Wefan Gymraeg

Independence - Not the time, Not the Priority

Responding to Plaid Cymru's Independence Commission report which has been published today (Friday 25 September) Welsh Liberal Democrats have described the report as a mix of fanatical politics and pie in the sky economics.

Leader of the Welsh Liberal Democrats Jane Dodds said:

“Politics isn’t working for Wales or the UK as well as it could right now, I understand why independence looks attractive, but it isn’t the answer.

“There are far too many uncertainties, too many unknowns and too many risks with independence. We don’t know nor are Plaid proposing solutions to questions such as: What currency we would use? Would we still have access to the BBC? What would happen in towns and villages that straddle the border? Or whether English students will still be able to study in our universities?”

Opinion polling constantly shows the vast majority of Welsh voters are firmly against independence and time and time again that voters' concerns involve bread and butter issues like health, education and the economy.

Economic madness.

Figures from Cardiff University show that Wales has an annual deficit of £13.7 billion which is over twice the entire budget of the Welsh NHS. On day one of independence using the most up to date figures available Wales’ debt as a percentage of GDP would be 88%, a figure which will grow over time if current spenidng is maintained. This is a figure calculated before considering the share of the UK’s debt that even Plaid Cymru admit Wales would be expected to shoulder and any of the recent extraordinary spending as a result of the coronavirus pandemic.

Jane Dodds further said:

“Plaid Cymru needs to be honest with the public about these figures and come clean with either how much an independent Wales will be forced to borrow on the first day of independence or what public services might be dropped.”

“The current pandemic shows how much Wales benefits financially from being part of the UK, there is virtually no way that the current furlough scheme would have been financially possible for example.

“Wales absolutely can and should be doing better, but independence isn’t the only option and it certainly isn’t the right one.

A federal and equal United Kingdom

This weekend Welsh Liberal Democrat leader Jane Dodds will join colleagues from the rest of the UK at the party’s conference and call for a truly federal United Kingdom. 

The process would start with a declaration of a federal United Kingdom. A citizens’ assembly would then help draw up a written constitution.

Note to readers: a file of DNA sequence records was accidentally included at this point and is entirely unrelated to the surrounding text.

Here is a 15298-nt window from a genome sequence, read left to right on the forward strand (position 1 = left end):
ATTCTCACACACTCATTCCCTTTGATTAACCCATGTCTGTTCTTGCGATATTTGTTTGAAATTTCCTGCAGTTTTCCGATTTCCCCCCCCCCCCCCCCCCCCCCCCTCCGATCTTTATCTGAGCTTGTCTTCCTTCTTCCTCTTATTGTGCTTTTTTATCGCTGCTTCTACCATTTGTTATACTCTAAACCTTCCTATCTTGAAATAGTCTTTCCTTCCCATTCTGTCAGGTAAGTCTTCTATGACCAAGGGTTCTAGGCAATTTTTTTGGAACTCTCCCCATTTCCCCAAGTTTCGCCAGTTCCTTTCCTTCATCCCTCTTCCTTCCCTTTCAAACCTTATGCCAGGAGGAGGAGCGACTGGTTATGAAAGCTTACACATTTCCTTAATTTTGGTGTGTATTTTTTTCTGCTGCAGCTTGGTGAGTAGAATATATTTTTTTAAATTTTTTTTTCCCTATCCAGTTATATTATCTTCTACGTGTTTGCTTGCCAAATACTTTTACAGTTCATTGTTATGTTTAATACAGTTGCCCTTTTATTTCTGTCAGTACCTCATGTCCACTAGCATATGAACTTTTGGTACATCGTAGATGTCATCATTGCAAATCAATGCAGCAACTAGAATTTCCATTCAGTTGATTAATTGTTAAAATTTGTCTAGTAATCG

Under the motion The Senedd, the Scottish Parliament and Northern Ireland Assembly would have their powers protected and could not be over-ruled by the Westminster government. 

The governments would be required to co-operate to tackle big issues that affect the whole UK such as child poverty or the climate emergency. 

Jane Dodds added:

“The idea to reform the UK to a federal nation similar to Canada and Germany is a constructive middle way between a centralising Westminster government and a dash for independence from the nationalists. 

“It replaces division with the co-operation which is needed to heal the existing divisions and to build a better future for everyone.”


  • The Cardiff University Government Expenditure and Revenue Wales report from 2019 shows that Wales had a £13.7b net fiscal deficit in 2017-18 (see page 4 - £40.8 billion in expenditure less £27.1 billion in revenue). In January 2020, a report from the same academic team at Cardiff University put Wales’ fiscal deficit at £13.5b in 2018-19 or £4,300 per head, compared with the UK average of £620 (see page 6).
  • The Welsh Government budget for 2017-18 was £15.5 billion, of which £6.4billion was spent directly on the NHS (extrapolated from the £7.4billion budget allocated to Health, Wellbeing and Sport)
  • Every opinion poll regarding Welsh Independence in a range of possible scenarios has resulted in the vast majority of respondents rejecting the possibility of independence.
  • The full text of the Liberal Democrat Conference on federalism is available online here (pages 24-27) and it will be debated at 11:10 on Saturday 26 September 2020.


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